CBC announced the second round of AccessCBC: A CBC Initiative for Creators with a Disability, a national program for Deaf and disabled creators that will provide pre-development training, mentorship and financing support through three programming streams - scripted comedy/ drama, unscripted and kids. For the second iteration of AccessCBC, CBC is collaborating with the Disability Screen Office (DSO). The submissions for the scripted and kids streams are open until March 15.
“When we launched the AccessCBC pilot program two years ago, we were struck by the breadth and calibre of talent that we encountered from across Deaf and disability communities. Building on that initial success, the second round of AccessCBC allows us to further connect with and encourage new creative voices,” said Sally Catto, General Manager, Entertainment, Factual & Sports, CBC. “Working with the Disability Screen Office, this groundbreaking program will continue to offer professional development and networking opportunities to help emerging creators overcome barriers and cultivate careers behind the camera.”
“Empowering voices and breaking barriers, the Disability Screen Office proudly collaborates with CBC in the AccessCBC program,” said Winnie Luk, Executive Director, Disability Screen Office. “AccessCBC offers a platform for new and diverse voices in scripted comedy/drama, unscripted, and kids’ programming streams. Together, we believe in breaking down barriers and opening pathways for Deaf and disabled creators. Join us in reshaping the narrative and fostering genuine disability representation in the Canadian screen industry.”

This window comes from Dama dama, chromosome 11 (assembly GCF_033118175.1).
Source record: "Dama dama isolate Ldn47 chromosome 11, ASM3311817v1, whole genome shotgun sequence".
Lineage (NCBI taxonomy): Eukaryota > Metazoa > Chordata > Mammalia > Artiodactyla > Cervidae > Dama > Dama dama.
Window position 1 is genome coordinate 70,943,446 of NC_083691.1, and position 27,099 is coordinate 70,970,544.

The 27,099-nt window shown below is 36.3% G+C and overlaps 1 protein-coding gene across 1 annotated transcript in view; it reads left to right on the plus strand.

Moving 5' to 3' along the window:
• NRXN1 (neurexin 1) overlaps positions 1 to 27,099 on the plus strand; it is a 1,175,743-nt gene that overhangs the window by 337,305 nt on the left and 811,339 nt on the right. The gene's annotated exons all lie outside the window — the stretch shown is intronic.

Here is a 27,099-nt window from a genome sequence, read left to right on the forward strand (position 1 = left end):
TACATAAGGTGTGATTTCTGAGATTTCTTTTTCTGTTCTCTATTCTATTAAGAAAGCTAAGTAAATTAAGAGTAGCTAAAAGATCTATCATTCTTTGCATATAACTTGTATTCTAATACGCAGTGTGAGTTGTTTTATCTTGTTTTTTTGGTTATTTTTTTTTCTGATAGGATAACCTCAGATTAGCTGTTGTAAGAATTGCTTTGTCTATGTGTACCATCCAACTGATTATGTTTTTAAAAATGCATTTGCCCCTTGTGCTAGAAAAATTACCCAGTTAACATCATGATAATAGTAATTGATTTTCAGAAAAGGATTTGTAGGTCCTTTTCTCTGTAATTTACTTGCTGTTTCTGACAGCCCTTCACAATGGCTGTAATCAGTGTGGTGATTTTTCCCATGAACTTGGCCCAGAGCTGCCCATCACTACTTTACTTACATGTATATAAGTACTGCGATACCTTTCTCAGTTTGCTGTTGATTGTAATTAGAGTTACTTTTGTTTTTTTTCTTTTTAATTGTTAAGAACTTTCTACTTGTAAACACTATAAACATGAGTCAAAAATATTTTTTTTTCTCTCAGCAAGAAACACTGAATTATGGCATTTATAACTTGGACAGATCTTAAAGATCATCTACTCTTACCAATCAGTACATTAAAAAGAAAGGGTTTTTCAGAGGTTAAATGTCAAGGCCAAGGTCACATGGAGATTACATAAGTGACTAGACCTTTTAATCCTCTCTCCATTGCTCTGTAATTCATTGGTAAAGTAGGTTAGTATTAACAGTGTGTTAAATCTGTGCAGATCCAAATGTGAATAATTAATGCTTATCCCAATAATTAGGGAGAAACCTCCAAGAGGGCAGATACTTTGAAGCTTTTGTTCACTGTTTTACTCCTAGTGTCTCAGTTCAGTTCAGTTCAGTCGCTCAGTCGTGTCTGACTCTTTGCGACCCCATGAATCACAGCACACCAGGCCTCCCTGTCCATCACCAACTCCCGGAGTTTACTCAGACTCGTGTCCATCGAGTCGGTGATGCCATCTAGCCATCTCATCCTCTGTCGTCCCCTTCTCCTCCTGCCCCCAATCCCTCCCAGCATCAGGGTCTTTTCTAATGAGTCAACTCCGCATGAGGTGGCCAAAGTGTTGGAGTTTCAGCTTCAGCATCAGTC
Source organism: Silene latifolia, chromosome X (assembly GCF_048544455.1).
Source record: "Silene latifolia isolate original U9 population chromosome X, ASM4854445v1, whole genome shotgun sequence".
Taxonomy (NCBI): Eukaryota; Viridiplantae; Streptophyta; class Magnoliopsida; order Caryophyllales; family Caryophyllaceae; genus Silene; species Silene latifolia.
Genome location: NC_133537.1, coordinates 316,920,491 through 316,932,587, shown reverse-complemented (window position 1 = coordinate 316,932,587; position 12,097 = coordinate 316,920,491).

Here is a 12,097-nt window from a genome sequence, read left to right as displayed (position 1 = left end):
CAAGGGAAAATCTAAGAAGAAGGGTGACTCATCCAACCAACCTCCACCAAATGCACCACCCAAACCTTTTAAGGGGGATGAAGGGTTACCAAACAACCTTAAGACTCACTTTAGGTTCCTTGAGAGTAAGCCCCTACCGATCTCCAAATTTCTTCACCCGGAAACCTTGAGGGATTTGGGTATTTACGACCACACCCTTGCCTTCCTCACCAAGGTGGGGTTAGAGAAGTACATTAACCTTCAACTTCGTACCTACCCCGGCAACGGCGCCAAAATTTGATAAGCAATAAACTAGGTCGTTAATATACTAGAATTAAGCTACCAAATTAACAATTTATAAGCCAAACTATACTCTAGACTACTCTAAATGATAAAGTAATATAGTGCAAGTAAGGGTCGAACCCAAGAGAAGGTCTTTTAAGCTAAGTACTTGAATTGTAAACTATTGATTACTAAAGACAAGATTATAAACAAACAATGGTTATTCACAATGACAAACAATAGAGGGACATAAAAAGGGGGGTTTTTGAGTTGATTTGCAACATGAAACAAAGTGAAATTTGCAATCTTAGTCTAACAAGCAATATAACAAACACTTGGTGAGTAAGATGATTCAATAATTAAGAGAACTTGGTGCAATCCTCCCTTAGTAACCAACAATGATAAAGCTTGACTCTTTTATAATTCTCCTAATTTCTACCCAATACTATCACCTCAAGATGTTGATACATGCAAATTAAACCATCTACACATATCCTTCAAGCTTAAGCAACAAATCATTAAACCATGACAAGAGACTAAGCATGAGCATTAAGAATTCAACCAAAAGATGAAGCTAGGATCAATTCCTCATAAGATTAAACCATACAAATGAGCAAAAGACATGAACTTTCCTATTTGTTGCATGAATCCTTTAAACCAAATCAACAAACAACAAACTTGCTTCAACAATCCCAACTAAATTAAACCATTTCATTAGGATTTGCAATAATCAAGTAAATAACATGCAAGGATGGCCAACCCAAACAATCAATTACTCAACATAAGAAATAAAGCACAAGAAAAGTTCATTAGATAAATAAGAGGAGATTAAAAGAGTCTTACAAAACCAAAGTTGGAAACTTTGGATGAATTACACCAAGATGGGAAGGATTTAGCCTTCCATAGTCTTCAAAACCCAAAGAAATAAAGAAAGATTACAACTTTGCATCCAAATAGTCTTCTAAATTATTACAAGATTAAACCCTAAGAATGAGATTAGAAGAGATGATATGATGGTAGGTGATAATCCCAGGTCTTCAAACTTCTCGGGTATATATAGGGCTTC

The latest iteration of AccessCBC offers two streams open for submissions: scripted comedy/drama and kids. The scripted stream will provide an opportunity for up to four selected teams who are looking to develop a drama or comedy series, each consisting of at least one producer and one writer who are Deaf and/or have a disability, to participate in a pre-development training phase and mentorship. CBC executives will work closely with the creative teams and provide coaching and feedback on their concepts, ensuring they leave with practical experience as well as a polished pitch document.
New for the second year of AccessCBC, the kids stream will be offering up to five selected individual participants or teams (consisting of at least one producer and one writer who are Deaf and/or have a disability) a similar pre-development training phase and mentorship. The specific focus will be on short-form series, 11 minutes and under, either animated or live-action, for kids ages 4-6 or, secondarily, 6-10 years old, and across all genres, including arts and crafts, science and sports.
The approach for the unscripted stream in the second year of AccessCBC will focus on the CBC Creator Network and provide opportunities for Deaf and/or disabled creators who are currently working with CBC as part of it, to produce short digital content. They will work closely with a CBC producer who will mentor and guide them through the production process.